Are you looking for a poetic way to tell someone to stop procrastinating and get on with things? The idiom “time waits for no man” could be what you’re looking for. Keep reading to discover what this saying means, where it came from, and how to use it.
“Time waits for no man” is a slightly abbreviated version of the original idiom, which was “time and tide wait for no man”.
Both versions of the idiom have a very literal meaning — neither time nor the tide can be delayed. There is a deeper meaning, of course, and that is to invite people to manage their time well, to stop procrastinating, or to pursue their dreams now (while they still can).
Take a look at these examples to understand in which context you might choose to use the idiom “time waits for no man”:
- “That important research paper is due next Tuesday, and you’re still not finished with your draft? You know what they say; time waits for no man.”
- “It really seemed like my great-grandfather would live forever, but it turns out that time waits for no man.”
- “You’re still not married? Get on with it! Time waits for no man!”
The modern idiom “time waits for no man” has a long history, as does its extended version, “time and tide wait for no man”.
This saying has been in use since at least the thirteenth century, when the German St Marher used a version of it. The original English version was “the tide abides for, tarrieth for no man, stays no man, tide nor time tarrieth no man”.
This version morphed into “tide nor time tarrieth no man“, and at some point, the modern English version emerged.
While the idiom is now no longer used all that commonly — and there will certainly be readers who have never heard it before — “time waits for no man” has clearly stood the test of time.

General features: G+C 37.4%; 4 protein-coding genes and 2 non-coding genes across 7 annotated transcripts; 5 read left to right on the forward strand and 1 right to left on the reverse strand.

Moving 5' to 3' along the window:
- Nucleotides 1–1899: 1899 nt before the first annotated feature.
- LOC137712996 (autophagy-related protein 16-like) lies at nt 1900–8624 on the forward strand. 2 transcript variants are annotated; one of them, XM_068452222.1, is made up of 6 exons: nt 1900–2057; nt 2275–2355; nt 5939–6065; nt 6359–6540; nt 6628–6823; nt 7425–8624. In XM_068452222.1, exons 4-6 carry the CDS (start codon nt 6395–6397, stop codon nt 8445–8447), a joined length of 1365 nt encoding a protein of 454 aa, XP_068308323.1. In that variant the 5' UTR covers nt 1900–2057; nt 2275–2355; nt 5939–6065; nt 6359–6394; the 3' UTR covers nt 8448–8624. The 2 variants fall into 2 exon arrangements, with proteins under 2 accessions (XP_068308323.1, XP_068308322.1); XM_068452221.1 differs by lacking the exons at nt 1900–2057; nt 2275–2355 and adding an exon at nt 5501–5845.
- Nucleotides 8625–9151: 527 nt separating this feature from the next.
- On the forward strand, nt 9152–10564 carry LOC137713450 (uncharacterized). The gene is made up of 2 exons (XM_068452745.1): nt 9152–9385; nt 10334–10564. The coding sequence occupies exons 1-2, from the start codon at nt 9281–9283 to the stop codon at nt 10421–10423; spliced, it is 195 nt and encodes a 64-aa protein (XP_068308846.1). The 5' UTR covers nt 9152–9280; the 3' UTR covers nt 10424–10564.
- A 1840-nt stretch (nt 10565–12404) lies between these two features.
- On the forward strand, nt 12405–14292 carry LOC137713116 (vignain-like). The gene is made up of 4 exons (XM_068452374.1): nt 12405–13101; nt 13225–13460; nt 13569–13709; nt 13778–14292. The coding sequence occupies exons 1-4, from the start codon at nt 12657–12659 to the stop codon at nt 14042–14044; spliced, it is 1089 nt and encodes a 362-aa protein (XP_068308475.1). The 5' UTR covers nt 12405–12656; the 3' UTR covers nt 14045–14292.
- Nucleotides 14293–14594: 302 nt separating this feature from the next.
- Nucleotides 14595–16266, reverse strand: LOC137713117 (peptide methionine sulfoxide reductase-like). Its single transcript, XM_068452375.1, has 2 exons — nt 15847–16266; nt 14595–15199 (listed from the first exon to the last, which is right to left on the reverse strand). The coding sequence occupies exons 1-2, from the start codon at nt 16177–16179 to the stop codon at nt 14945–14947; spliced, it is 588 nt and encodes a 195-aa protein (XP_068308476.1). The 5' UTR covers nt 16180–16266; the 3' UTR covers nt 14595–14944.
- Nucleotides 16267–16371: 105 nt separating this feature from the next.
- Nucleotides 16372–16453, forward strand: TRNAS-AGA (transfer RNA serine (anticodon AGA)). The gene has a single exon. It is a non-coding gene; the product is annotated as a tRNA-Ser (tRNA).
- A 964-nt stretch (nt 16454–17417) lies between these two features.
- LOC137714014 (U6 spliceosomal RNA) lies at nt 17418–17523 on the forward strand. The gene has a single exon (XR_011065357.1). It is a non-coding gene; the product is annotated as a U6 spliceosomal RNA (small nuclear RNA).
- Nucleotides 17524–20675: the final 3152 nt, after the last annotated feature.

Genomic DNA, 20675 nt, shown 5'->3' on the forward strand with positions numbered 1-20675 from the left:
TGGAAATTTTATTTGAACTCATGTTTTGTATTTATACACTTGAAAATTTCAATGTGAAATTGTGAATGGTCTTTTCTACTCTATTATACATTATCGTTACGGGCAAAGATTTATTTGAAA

In modern times, we’d be more likely to simply tell someone who is wasting time to “get on with it” or “hurry up”, but if you are trying to express yourself poetically, the idiom “time waits for no man” can be useful. It’s full version, “time and tide wait for no man”, is even more powerful.
Phrases Similar to Time Waits for No Man
Plenty of other sayings convey the idea that stopping time is inevitable. Among them are:
- There’s no time like the present — meaning right now is the best time to do something.
- Nothing can be said to be certain, except death and taxes — this famous Ben Franklin quote also shows that time marches on.
- Time catches up to all of us — meaning we all get old.
- Make hay while the sun rises — meaning to do something while you still can.
Phrases Opposite to Time Waits for No Man
Phrases indicating that second chances do exist and that you don’t always need to be productive include:
- The best time to plant a tree was 20 years ago. The second best time is now.
- Take a breather.
- Slow down.
What Is the Correct Saying?
The correct saying, “time waits for no man”, reminds people that the passing of time is inevitable and now is the best time to take action.
Ways People May Say Time Waits for No Man Incorrectly
“Time waits for no man” is not incorrect, but it is an abbreviated version of a longer idiom; “time and tide wait for no man”. This version is more vivid and expressive.
Acceptable Ways to Phrase Time Waits for No Man
You can use the phrase “time waits for no man” to urge someone to complete a task, or even to talk about how much someone has aged. This idiom can be used any time you are talking about the inevitable passage of time.